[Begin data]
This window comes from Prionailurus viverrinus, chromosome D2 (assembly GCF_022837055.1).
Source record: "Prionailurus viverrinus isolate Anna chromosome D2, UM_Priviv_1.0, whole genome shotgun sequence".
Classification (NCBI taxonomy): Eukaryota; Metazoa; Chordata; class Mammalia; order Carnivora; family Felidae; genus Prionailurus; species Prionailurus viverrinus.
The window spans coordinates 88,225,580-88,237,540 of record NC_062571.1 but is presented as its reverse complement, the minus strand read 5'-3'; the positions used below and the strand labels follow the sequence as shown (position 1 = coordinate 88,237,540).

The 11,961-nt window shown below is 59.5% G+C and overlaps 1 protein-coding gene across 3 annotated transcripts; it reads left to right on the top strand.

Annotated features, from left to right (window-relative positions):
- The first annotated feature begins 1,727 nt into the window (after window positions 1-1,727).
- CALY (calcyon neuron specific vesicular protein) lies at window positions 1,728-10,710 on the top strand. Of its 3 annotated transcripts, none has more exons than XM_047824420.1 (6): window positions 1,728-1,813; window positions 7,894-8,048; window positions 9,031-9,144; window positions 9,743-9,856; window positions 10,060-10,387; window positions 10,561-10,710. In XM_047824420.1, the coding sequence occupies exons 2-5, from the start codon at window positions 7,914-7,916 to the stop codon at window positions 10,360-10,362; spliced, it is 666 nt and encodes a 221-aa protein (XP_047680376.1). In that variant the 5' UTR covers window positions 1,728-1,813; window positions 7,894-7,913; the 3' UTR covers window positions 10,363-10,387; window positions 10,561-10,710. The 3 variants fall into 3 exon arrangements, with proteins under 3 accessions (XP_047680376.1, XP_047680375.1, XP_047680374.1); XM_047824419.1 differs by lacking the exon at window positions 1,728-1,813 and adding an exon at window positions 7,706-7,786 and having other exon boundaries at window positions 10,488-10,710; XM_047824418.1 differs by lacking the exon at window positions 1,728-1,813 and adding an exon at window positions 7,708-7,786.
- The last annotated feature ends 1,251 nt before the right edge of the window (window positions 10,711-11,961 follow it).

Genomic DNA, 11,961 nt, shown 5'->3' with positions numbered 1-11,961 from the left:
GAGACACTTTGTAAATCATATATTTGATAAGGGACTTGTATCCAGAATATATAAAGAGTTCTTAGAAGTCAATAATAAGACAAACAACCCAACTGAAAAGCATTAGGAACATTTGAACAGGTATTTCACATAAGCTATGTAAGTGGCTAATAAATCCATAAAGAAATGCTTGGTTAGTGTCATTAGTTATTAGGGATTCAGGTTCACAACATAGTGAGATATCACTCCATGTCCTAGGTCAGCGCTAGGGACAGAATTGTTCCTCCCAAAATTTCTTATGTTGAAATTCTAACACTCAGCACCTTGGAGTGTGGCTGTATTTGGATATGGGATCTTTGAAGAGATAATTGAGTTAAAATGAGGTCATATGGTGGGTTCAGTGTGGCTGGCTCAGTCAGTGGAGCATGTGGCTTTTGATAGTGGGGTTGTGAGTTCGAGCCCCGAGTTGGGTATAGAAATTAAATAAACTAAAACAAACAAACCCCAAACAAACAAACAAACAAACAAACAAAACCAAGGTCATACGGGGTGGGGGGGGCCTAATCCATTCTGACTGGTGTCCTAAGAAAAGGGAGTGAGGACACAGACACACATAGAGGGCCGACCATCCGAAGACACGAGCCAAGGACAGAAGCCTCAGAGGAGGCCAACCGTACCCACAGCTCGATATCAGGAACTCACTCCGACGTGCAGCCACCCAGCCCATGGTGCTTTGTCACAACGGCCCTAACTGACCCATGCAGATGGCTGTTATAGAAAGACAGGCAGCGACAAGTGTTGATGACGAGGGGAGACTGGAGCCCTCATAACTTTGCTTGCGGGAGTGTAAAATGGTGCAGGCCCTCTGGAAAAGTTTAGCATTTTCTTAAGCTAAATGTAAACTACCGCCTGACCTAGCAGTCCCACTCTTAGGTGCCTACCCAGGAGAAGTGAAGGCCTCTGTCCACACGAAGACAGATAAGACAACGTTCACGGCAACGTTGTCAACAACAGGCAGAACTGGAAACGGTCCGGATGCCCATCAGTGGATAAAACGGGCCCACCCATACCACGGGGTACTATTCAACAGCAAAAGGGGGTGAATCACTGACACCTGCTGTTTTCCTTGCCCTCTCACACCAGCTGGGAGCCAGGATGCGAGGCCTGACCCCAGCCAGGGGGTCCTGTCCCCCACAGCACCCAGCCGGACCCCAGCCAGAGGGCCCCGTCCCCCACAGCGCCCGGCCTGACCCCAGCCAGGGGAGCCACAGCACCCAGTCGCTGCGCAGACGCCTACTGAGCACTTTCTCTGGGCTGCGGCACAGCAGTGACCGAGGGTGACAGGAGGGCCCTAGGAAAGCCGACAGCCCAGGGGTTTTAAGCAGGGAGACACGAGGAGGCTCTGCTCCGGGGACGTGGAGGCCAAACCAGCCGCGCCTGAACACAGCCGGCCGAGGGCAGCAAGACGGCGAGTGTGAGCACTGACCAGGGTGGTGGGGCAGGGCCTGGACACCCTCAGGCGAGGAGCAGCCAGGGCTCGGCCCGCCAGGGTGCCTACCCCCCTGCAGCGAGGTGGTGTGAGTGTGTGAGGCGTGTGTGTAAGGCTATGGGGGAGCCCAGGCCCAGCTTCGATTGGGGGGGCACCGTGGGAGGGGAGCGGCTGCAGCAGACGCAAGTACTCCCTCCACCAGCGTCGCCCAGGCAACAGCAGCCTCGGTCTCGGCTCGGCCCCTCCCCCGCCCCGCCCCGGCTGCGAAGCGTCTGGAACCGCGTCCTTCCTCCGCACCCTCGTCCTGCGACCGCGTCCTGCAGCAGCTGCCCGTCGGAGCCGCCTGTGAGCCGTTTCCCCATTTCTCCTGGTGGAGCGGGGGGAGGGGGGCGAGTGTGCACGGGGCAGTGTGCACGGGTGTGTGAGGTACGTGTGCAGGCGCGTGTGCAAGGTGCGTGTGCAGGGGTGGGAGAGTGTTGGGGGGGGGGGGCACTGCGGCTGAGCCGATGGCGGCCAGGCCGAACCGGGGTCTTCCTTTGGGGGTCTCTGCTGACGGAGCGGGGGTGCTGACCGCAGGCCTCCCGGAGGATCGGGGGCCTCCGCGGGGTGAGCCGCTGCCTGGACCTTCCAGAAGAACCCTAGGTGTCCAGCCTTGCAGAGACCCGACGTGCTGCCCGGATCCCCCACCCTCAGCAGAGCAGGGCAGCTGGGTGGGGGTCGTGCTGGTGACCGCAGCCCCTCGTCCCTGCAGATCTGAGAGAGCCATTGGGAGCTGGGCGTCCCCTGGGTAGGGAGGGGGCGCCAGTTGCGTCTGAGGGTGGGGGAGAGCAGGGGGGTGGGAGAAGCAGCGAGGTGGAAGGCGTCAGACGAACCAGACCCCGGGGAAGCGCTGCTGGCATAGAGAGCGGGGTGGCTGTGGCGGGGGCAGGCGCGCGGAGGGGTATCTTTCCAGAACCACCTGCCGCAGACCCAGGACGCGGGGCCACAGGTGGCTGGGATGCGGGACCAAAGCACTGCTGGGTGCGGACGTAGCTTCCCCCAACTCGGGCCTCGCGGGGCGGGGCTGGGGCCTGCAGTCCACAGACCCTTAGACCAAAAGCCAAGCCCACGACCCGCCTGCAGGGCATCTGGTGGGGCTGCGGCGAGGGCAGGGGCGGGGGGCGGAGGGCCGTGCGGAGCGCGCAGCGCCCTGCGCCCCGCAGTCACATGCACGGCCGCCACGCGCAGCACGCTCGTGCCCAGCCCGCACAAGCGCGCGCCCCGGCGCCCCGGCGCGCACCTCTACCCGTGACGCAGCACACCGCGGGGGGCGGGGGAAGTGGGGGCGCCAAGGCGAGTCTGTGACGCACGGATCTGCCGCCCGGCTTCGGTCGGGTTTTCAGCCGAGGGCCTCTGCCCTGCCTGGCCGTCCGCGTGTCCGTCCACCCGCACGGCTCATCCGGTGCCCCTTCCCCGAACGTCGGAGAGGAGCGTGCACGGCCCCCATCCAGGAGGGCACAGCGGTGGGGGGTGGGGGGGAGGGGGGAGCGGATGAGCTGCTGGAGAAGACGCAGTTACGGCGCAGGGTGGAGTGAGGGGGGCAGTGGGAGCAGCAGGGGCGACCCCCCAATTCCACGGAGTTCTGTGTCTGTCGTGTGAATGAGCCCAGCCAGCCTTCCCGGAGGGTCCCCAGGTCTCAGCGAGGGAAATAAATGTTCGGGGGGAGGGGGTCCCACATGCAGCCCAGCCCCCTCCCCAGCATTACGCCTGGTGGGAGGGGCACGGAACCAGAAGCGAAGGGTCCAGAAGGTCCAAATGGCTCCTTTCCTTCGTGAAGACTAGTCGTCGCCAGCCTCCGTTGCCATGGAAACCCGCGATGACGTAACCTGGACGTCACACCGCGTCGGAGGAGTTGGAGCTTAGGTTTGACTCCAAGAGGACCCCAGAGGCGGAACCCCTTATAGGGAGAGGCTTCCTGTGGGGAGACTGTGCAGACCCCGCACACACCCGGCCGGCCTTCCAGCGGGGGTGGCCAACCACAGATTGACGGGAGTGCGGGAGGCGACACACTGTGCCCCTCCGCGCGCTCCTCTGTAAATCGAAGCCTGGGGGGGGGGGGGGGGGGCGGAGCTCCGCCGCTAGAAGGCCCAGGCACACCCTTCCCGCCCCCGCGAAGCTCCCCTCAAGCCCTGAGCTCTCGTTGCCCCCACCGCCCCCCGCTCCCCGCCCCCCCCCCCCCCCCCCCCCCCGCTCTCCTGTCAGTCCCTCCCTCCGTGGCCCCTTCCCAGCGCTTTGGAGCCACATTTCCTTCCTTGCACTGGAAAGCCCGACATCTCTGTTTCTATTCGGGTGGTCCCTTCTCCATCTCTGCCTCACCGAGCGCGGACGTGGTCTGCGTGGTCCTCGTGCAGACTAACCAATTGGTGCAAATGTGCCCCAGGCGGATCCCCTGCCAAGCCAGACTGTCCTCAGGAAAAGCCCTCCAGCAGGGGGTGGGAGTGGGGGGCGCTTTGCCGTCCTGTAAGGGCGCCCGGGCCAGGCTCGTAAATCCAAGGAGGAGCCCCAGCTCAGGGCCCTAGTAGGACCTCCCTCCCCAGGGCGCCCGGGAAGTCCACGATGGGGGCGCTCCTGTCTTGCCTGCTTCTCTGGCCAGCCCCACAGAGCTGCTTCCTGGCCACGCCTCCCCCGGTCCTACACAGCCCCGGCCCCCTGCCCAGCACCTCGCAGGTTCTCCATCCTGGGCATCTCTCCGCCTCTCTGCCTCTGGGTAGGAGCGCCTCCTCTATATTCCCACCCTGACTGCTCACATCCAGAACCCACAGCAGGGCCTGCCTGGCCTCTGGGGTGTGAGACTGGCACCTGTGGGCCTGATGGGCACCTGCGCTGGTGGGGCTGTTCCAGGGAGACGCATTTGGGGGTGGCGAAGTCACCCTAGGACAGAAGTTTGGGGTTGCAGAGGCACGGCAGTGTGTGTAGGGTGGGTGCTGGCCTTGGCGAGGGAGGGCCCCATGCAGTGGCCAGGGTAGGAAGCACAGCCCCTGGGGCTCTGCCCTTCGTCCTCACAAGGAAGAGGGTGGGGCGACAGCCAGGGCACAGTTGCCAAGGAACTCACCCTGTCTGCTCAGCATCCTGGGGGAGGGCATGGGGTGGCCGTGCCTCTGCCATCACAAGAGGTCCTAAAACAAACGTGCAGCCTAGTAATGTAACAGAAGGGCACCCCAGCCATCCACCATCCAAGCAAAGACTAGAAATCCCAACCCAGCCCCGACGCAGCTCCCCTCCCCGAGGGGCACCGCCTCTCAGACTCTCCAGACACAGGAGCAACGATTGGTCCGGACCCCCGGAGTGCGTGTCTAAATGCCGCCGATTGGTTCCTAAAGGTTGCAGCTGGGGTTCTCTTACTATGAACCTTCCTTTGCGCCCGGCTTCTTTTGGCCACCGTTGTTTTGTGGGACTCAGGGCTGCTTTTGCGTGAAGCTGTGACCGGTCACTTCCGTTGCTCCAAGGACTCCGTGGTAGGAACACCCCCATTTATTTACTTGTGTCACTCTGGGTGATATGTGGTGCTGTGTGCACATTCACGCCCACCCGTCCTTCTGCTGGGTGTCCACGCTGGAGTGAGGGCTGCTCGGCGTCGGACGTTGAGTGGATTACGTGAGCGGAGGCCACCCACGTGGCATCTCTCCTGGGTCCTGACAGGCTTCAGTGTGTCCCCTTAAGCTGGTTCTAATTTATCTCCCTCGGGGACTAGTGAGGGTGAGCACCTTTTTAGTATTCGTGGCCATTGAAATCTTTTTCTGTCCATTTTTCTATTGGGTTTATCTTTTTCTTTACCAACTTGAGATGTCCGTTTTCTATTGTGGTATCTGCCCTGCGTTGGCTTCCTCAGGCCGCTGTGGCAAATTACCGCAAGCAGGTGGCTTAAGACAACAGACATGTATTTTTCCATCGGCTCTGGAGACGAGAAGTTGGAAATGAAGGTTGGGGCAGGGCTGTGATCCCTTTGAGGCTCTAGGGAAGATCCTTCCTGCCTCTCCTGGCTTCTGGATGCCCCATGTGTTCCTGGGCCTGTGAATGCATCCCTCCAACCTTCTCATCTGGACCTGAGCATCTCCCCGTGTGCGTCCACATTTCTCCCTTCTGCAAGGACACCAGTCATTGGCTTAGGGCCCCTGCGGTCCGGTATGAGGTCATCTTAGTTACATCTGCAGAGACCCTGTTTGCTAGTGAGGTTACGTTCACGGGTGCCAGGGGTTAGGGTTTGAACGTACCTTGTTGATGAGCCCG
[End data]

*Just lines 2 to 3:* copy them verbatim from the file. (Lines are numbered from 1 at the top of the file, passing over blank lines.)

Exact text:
Source record: "Prionailurus viverrinus isolate Anna chromosome D2, UM_Priviv_1.0, whole genome shotgun sequence".
Classification (NCBI taxonomy): Eukaryota; Metazoa; Chordata; class Mammalia; order Carnivora; family Felidae; genus Prionailurus; species Prionailurus viverrinus.